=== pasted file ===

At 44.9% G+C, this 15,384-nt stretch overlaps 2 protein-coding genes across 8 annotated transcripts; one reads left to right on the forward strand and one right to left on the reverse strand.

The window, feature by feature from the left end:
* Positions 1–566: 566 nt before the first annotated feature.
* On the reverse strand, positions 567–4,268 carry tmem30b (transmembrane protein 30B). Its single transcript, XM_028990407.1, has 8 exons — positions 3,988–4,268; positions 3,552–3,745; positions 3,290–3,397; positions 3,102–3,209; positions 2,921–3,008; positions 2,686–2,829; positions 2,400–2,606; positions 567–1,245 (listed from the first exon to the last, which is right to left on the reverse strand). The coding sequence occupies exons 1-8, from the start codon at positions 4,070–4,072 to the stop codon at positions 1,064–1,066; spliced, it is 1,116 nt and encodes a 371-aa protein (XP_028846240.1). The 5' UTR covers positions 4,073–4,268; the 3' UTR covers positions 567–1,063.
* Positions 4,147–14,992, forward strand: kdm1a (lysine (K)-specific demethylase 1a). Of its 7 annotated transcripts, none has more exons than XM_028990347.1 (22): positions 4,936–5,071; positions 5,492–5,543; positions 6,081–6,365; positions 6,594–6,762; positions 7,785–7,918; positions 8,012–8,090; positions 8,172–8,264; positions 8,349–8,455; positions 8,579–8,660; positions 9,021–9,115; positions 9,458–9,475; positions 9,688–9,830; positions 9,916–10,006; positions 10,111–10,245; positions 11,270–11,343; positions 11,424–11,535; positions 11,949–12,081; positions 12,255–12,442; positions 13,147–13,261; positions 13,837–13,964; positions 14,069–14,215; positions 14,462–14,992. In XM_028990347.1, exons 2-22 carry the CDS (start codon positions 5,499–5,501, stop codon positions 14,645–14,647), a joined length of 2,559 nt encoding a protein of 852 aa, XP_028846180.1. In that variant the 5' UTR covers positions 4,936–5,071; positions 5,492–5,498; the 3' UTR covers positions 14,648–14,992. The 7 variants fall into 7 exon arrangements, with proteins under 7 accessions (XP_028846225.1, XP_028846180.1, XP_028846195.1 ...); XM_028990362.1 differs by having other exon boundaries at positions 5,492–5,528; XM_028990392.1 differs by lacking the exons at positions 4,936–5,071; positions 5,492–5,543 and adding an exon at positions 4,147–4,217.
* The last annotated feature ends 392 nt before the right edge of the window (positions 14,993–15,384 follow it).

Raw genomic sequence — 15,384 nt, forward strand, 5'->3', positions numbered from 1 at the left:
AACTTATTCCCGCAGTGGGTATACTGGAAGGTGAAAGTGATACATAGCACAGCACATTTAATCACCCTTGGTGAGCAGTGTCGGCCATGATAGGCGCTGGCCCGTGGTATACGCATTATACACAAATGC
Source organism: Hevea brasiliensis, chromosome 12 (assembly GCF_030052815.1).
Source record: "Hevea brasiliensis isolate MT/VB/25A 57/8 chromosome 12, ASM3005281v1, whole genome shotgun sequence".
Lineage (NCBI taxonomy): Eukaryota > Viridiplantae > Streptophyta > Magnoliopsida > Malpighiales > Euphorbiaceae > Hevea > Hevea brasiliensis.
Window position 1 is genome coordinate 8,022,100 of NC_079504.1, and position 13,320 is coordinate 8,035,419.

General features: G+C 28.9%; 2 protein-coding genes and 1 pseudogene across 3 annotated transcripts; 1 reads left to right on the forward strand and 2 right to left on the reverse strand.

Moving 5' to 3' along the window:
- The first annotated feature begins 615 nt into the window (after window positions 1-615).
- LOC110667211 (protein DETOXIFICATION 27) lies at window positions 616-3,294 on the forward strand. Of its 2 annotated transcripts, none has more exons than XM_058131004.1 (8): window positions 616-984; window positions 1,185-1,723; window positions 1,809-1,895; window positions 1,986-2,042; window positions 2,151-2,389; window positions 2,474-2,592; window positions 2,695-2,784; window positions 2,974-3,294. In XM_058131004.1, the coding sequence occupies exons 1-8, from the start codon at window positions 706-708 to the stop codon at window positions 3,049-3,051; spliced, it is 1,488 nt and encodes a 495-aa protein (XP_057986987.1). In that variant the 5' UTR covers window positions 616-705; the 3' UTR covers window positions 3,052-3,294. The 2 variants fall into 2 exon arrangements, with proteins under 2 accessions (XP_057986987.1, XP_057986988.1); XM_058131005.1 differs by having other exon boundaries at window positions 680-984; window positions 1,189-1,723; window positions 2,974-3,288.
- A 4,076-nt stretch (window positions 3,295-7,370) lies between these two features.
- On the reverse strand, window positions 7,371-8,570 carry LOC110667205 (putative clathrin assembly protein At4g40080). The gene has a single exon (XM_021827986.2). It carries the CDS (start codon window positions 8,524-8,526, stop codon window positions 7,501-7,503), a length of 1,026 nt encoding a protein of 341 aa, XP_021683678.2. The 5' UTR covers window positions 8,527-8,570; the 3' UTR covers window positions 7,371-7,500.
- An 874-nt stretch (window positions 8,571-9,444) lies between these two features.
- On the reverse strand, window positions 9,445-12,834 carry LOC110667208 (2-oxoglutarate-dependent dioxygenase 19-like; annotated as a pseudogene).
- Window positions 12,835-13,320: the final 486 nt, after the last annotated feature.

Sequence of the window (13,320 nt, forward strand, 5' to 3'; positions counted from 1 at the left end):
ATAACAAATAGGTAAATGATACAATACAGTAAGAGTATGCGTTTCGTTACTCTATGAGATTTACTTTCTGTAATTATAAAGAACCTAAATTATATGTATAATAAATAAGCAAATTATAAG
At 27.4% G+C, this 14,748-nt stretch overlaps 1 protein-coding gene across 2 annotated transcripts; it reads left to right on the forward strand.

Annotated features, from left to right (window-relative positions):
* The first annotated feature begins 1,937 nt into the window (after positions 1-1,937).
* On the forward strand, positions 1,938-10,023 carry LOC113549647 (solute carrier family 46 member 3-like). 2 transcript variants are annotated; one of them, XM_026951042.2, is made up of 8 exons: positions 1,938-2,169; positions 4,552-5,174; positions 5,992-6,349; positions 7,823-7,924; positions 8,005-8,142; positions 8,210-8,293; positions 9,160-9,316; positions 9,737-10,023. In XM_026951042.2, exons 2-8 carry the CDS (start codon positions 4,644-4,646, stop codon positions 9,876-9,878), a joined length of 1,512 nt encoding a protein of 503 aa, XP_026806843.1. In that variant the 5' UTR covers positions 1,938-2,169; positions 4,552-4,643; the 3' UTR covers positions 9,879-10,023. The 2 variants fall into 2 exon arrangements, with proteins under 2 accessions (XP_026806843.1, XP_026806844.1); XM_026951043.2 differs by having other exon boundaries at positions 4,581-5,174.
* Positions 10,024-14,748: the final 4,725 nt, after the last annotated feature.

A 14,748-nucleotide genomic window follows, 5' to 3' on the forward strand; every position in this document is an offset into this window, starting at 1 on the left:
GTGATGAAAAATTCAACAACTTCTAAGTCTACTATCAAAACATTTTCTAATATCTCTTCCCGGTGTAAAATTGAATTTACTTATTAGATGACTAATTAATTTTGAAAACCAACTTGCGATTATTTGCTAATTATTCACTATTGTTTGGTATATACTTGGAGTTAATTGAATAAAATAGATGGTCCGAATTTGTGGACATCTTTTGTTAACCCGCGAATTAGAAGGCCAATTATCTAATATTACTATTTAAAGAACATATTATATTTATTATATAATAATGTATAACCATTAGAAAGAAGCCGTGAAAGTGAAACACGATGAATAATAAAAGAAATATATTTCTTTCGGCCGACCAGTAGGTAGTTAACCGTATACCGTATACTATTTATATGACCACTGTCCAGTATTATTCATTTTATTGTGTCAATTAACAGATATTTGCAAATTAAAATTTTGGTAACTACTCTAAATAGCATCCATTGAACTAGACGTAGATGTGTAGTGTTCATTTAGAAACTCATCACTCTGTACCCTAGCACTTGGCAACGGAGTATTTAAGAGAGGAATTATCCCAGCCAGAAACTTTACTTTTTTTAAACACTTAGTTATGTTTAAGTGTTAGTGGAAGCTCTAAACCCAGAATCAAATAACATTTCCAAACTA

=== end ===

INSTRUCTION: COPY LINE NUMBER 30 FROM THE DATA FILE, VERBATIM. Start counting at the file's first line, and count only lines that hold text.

GTGATGAAAAATTCAACAACTTCTAAGTCTACTATCAAAACATTTTCTAATATCTCTTCCCGGTGTAAAATTGAATTTACTTATTAGATGACTAATTAATTTTGAAAACCAACTTGCGATTATTTGCTAATTATTCACTATTGTTTGGTATATACTTGGAGTTAATTGAATAAAATAGATGGTCCGAATTTGTGGACATCTTTTGTTAACCCGCGAATTAGAAGGCCAATTATCTAATATTACTATTTAAAGAACATATTATATTTATTATATAATAATGTATAACCATTAGAAAGAAGCCGTGAAAGTGAAACACGATGAATAATAAAAGAAATATATTTCTTTCGGCCGACCAGTAGGTAGTTAACCGTATACCGTATACTATTTATATGACCACTGTCCAGTATTATTCATTTTATTGTGTCAATTAACAGATATTTGCAAATTAAAATTTTGGTAACTACTCTAAATAGCATCCATTGAACTAGACGTAGATGTGTAGTGTTCATTTAGAAACTCATCACTCTGTACCCTAGCACTTGGCAACGGAGTATTTAAGAGAGGAATTATCCCAGCCAGAAACTTTACTTTTTTTAAACACTTAGTTATGTTTAAGTGTTAGTGGAAGCTCTAAACCCAGAATCAAATAACATTTCCAAACTA